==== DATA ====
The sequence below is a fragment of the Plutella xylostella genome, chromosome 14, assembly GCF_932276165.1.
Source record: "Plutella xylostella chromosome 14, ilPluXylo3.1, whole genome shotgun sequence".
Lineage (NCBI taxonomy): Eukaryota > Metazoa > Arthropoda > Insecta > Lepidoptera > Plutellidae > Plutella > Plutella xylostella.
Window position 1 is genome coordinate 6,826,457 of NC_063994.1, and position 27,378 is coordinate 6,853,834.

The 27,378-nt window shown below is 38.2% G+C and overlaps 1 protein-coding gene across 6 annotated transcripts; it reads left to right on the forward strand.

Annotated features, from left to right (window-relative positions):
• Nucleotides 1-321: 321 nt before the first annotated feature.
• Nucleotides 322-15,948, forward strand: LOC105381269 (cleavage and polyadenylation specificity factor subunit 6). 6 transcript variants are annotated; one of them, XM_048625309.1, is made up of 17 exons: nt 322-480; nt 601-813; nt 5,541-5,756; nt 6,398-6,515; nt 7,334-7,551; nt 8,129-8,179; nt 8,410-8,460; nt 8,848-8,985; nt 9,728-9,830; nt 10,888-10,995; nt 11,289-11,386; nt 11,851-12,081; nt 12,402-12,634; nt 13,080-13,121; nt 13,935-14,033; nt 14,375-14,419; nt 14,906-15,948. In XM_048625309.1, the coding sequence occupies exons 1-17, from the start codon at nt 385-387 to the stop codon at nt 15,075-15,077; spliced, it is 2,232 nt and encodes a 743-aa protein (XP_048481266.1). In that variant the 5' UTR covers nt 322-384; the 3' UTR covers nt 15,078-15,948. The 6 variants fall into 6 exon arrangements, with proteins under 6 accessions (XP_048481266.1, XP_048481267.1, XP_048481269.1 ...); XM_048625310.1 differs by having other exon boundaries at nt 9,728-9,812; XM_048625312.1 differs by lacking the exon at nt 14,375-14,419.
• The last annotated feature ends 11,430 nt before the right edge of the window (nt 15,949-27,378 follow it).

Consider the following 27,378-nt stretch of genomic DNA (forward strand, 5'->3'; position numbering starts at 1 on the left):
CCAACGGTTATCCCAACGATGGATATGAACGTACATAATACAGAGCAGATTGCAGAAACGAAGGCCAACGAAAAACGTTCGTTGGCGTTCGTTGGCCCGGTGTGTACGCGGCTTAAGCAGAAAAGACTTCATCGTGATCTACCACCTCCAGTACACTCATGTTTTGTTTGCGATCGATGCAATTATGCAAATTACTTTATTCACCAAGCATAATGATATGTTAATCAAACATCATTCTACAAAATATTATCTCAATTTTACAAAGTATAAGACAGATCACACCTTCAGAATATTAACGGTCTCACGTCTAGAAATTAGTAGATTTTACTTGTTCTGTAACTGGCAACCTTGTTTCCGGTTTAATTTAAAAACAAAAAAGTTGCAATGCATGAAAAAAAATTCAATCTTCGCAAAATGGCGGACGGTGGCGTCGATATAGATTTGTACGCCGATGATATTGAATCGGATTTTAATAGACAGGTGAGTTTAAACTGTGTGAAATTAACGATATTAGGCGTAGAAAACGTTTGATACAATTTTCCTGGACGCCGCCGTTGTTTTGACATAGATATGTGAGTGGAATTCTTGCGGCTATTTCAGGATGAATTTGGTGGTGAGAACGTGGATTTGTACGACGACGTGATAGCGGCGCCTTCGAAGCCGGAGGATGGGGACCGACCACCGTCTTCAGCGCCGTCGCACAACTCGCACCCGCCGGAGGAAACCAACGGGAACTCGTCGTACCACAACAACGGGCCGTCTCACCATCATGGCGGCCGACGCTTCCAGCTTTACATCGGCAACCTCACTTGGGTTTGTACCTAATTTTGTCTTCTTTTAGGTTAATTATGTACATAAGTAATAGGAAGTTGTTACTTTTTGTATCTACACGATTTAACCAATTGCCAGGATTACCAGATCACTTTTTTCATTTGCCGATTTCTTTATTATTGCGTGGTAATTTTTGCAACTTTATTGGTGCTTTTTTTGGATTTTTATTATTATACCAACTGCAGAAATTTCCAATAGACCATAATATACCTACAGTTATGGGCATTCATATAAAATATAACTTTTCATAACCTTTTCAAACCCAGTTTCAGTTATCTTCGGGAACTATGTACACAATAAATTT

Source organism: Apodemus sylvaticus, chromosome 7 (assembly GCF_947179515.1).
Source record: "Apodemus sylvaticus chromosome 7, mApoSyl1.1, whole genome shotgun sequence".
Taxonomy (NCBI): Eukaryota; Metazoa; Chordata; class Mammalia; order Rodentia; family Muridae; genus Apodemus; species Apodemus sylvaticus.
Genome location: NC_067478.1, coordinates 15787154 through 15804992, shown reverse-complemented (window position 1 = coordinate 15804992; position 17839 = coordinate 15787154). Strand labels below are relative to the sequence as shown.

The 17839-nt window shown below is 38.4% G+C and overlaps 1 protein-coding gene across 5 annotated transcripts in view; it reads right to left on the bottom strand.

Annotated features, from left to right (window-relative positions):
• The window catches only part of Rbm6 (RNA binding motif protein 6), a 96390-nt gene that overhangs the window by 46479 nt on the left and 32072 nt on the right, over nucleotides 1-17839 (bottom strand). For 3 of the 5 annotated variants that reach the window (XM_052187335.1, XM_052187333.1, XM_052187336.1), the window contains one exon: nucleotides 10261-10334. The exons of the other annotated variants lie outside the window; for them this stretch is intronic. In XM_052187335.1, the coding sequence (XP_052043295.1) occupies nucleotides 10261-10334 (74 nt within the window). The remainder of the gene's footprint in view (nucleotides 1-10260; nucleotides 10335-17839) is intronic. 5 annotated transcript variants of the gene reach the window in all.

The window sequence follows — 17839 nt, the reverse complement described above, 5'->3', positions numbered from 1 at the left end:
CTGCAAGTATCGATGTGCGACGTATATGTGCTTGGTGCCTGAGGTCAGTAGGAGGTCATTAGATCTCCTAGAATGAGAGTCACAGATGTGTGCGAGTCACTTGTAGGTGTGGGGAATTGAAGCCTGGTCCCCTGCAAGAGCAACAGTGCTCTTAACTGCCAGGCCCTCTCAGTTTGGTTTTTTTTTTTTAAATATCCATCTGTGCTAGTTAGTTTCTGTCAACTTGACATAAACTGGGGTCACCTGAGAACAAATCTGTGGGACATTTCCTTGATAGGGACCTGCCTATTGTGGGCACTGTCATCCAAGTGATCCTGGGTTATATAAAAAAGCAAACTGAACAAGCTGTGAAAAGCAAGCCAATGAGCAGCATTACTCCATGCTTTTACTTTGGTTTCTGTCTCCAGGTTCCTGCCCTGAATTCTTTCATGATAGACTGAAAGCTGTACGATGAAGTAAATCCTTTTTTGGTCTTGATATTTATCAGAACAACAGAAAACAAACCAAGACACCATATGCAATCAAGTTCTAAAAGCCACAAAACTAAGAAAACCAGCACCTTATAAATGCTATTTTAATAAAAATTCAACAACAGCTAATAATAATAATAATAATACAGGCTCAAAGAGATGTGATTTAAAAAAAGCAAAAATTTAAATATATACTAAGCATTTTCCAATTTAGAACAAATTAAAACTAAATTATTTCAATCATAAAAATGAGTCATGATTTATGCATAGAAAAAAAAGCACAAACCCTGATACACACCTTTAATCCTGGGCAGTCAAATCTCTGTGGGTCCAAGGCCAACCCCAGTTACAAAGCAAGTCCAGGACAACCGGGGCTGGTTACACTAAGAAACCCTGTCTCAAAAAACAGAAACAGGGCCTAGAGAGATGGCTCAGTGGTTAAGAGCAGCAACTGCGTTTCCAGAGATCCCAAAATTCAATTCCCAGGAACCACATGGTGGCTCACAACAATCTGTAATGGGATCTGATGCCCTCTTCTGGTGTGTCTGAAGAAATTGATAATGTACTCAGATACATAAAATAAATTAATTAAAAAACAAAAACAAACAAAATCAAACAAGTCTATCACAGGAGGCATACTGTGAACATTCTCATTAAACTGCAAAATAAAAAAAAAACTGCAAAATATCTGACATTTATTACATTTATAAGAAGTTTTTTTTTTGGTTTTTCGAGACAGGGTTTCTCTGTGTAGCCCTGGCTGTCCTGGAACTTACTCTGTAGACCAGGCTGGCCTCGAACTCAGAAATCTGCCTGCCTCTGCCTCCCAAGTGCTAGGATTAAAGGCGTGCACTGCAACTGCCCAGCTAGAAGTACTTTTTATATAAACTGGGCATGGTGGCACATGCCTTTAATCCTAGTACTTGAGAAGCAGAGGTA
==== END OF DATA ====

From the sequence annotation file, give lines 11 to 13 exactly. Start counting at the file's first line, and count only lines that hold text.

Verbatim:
CCAACGGTTATCCCAACGATGGATATGAACGTACATAATACAGAGCAGATTGCAGAAACGAAGGCCAACGAAAAACGTTCGTTGGCGTTCGTTGGCCCGGTGTGTACGCGGCTTAAGCAGAAAAGACTTCATCGTGATCTACCACCTCCAGTACACTCATGTTTTGTTTGCGATCGATGCAATTATGCAAATTACTTTATTCACCAAGCATAATGATATGTTAATCAAACATCATTCTACAAAATATTATCTCAATTTTACAAAGTATAAGACAGATCACACCTTCAGAATATTAACGGTCTCACGTCTAGAAATTAGTAGATTTTACTTGTTCTGTAACTGGCAACCTTGTTTCCGGTTTAATTTAAAAACAAAAAAGTTGCAATGCATGAAAAAAAATTCAATCTTCGCAAAATGGCGGACGGTGGCGTCGATATAGATTTGTACGCCGATGATATTGAATCGGATTTTAATAGACAGGTGAGTTTAAACTGTGTGAAATTAACGATATTAGGCGTAGAAAACGTTTGATACAATTTTCCTGGACGCCGCCGTTGTTTTGACATAGATATGTGAGTGGAATTCTTGCGGCTATTTCAGGATGAATTTGGTGGTGAGAACGTGGATTTGTACGACGACGTGATAGCGGCGCCTTCGAAGCCGGAGGATGGGGACCGACCACCGTCTTCAGCGCCGTCGCACAACTCGCACCCGCCGGAGGAAACCAACGGGAACTCGTCGTACCACAACAACGGGCCGTCTCACCATCATGGCGGCCGACGCTTCCAGCTTTACATCGGCAACCTCACTTGGGTTTGTACCTAATTTTGTCTTCTTTTAGGTTAATTATGTACATAAGTAATAGGAAGTTGTTACTTTTTGTATCTACACGATTTAACCAATTGCCAGGATTACCAGATCACTTTTTTCATTTGCCGATTTCTTTATTATTGCGTGGTAATTTTTGCAACTTTATTGGTGCTTTTTTTGGATTTTTATTATTATACCAACTGCAGAAATTTCCAATAGACCATAATATACCTACAGTTATGGGCATTCATATAAAATATAACTTTTCATAACCTTTTCAAACCCAGTTTCAGTTATCTTCGGGAACTATGTACACAATAAATTT

Source organism: Apodemus sylvaticus, chromosome 7 (assembly GCF_947179515.1).
Source record: "Apodemus sylvaticus chromosome 7, mApoSyl1.1, whole genome shotgun sequence".